UK Women's Basketball

UK women's A'dia Mathies becoming three-point threat

Kentucky's A'dia Mathies shot a three-pointer over Arkansas' Calli Berna on Thursday.  Mathies made her first four threes in the game.
Kentucky's A'dia Mathies shot a three-pointer over Arkansas' Calli Berna on Thursday. Mathies made her first four threes in the game.

A'dia Mathies had the ball in her hands and heard the opposing bench scream out a word of caution.

"Shooter," all of them yelled in unison.

"Who?" Mathies wondered. "I know they're not talking about me."

The junior guard looked around for Keyla Snowden, Kentucky's three-point specialist.

Maybe she was open.

But then it hit Mathies. The opposing coaches had yelled "shooter" to warn the defense about her.

"That's still crazy to me," she said. "I'm sure Keyla's used to it, but I'm not used to it. I'm pretty proud of that."

UK's leading scorer, who has slashed and burned her way through lanes since she was a fourth-grade phenom, is now being labeled a shooter.

This season, the label fits.

In 14 games, Mathies has hit more three-pointers (26) in less attempts (63) than she made all of last season (22 in 66 tries).

Against Arkansas on Thursday night, Mathies hit her first four and ended up with a career-best five three-pointers in the victory.

"She has gained some confidence there, and when she is making those, and then being aggressive off the bounce, it is hard to guard A'dia Mathies," UK Coach Matthew Mitchell said.

Mathies was part of a UK group that tied its season high with 11 makes from long range in the win over the Razorbacks. That total was only three shy of topping the school record of 13 makes in a game.

The guard said she feels more confident in her shot this season and she has a strange reason why.

"The moving back of the three-point line might have helped," she said. "It feels more natural."

In two Southeastern Conference games, UK is hitting 51.6 percent from three-point range, which Mitchell hopes is a sign of good things this season for the Cats, who have become more known for their penetrating than their three-point acumen.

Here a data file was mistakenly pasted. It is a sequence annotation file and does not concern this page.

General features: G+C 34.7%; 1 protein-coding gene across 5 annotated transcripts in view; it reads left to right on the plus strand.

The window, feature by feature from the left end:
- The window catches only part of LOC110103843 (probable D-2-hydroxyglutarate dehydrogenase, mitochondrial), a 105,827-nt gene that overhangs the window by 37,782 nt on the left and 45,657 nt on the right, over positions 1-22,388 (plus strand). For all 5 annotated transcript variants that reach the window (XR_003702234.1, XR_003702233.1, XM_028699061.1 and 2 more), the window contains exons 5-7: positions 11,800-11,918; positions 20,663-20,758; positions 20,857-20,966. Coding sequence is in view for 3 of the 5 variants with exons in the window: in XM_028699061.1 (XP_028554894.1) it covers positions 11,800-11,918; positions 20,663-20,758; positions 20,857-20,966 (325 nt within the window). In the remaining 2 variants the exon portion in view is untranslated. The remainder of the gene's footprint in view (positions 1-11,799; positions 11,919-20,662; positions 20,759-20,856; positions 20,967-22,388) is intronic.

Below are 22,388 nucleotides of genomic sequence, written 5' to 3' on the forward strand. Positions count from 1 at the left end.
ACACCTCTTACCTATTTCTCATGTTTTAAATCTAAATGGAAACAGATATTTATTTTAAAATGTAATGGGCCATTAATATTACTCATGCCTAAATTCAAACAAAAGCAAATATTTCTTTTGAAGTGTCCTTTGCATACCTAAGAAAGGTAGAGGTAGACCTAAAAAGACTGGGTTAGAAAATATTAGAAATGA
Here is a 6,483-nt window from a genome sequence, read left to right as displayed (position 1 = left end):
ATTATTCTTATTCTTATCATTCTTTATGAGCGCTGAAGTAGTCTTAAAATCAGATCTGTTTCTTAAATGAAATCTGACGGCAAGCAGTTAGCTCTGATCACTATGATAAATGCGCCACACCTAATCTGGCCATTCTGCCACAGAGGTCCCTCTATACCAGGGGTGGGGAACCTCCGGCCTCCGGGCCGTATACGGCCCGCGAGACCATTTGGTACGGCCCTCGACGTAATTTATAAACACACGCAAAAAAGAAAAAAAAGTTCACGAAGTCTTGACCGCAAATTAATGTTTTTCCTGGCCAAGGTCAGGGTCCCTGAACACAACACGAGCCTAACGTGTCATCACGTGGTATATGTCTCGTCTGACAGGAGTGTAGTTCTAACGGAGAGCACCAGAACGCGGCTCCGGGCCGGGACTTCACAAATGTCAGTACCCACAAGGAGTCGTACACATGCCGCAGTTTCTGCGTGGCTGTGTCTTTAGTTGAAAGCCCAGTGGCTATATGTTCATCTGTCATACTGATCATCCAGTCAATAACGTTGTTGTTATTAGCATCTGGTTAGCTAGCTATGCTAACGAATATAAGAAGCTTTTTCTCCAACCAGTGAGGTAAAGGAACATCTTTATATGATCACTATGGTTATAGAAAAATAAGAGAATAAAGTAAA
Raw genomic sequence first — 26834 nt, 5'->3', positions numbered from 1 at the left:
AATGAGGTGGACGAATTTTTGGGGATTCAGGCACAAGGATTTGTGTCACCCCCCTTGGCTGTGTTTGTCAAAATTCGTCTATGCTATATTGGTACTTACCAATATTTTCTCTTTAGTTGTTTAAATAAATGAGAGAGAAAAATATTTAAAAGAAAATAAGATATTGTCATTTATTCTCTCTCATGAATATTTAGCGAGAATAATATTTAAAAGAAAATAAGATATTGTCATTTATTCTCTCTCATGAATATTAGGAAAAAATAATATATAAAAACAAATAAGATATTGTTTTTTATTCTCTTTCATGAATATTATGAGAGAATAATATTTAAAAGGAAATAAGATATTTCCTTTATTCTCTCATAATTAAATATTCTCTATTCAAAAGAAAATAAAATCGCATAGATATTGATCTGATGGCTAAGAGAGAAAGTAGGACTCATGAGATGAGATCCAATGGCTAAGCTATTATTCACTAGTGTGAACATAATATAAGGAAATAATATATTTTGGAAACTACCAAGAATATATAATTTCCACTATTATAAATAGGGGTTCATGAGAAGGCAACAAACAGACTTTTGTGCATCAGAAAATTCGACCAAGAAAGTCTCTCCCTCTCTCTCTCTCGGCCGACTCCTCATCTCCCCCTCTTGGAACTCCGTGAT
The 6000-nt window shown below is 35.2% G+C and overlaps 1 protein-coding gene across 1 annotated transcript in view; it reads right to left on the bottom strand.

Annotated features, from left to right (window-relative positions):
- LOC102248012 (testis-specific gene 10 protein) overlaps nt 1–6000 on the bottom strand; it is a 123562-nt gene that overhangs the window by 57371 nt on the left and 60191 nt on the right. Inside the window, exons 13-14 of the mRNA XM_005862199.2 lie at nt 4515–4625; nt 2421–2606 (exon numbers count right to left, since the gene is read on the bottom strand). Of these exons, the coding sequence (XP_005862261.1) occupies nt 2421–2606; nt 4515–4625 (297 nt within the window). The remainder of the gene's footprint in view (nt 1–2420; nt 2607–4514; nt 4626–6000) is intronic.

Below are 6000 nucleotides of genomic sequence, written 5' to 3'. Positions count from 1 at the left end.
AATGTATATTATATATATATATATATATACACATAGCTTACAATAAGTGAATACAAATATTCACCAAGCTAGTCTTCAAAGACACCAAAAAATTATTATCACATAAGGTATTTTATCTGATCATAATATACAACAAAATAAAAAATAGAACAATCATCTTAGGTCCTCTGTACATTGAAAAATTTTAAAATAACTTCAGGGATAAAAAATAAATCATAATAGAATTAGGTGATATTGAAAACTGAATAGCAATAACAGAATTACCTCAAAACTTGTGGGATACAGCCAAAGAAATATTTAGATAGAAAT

"Our three-point shooting could be one of the best in the league because we have a few of them who can make them," Mitchell said noting Snowden (35.6 percent) and Bria Goss (37.5 percent).

He'd like to see other good shooters like Bernisha Pinkett and even post player Azia Bishop continue to develop into three-point threats.

UK meets Mississippi State on Sunday in an attempt to win its first three Southeastern Conference games for the first time since the 1992-93 season.

Mathies, who has hit seven of 11 three-point tries in SEC play, thinks it won't be too long before opposing benches are shouting "shooter" for more than just one or two UK players.

"We have more people getting in the gym more consistently and focusing on that shot and putting in the effort," she said.

Mitchell and his staff have told Mathies in no uncertain terms that the team needs her to be more aggressive with the ball, no matter where she's firing from.

The coach noted her tendency to "disappear" in games — he specifically noted times in the game at Notre Dame — and said it's something Mathies has to stop doing.

"She is such a dynamic player, and she tends to disappear, and we can't have that happen," he said.

"We really need her to have the mentality that maybe a bad shot from A'dia is a better shot than a good shot from somebody else. ... That's what it's come to."

Is Mathies, who is third in the SEC in scoring at 15.7 points a game, a reluctant star, Mitchell was asked.

"I don't think she is reluctant," he said. "She is just a very humble person, and that is a good quality to have unless you are being humble to a fault, and that is what she is offensively sometimes."

Ali remains suspended

Freshman forward Bra'Shey Ali has not been on the UK bench the past three games while serving a suspension, but Mitchell said she's still a part of the team. It's unclear when she'll rejoin her teammates on the bench.

This most recent suspension was because Ali returned to campus late from the holiday break. Then she compounded it by being late to her punishment the next day, Mitchell said.

"It's irresponsibility," he said. "She's not a bad kid at all. ... It's my job to try to give her an opportunity to grow into being a responsible young woman."

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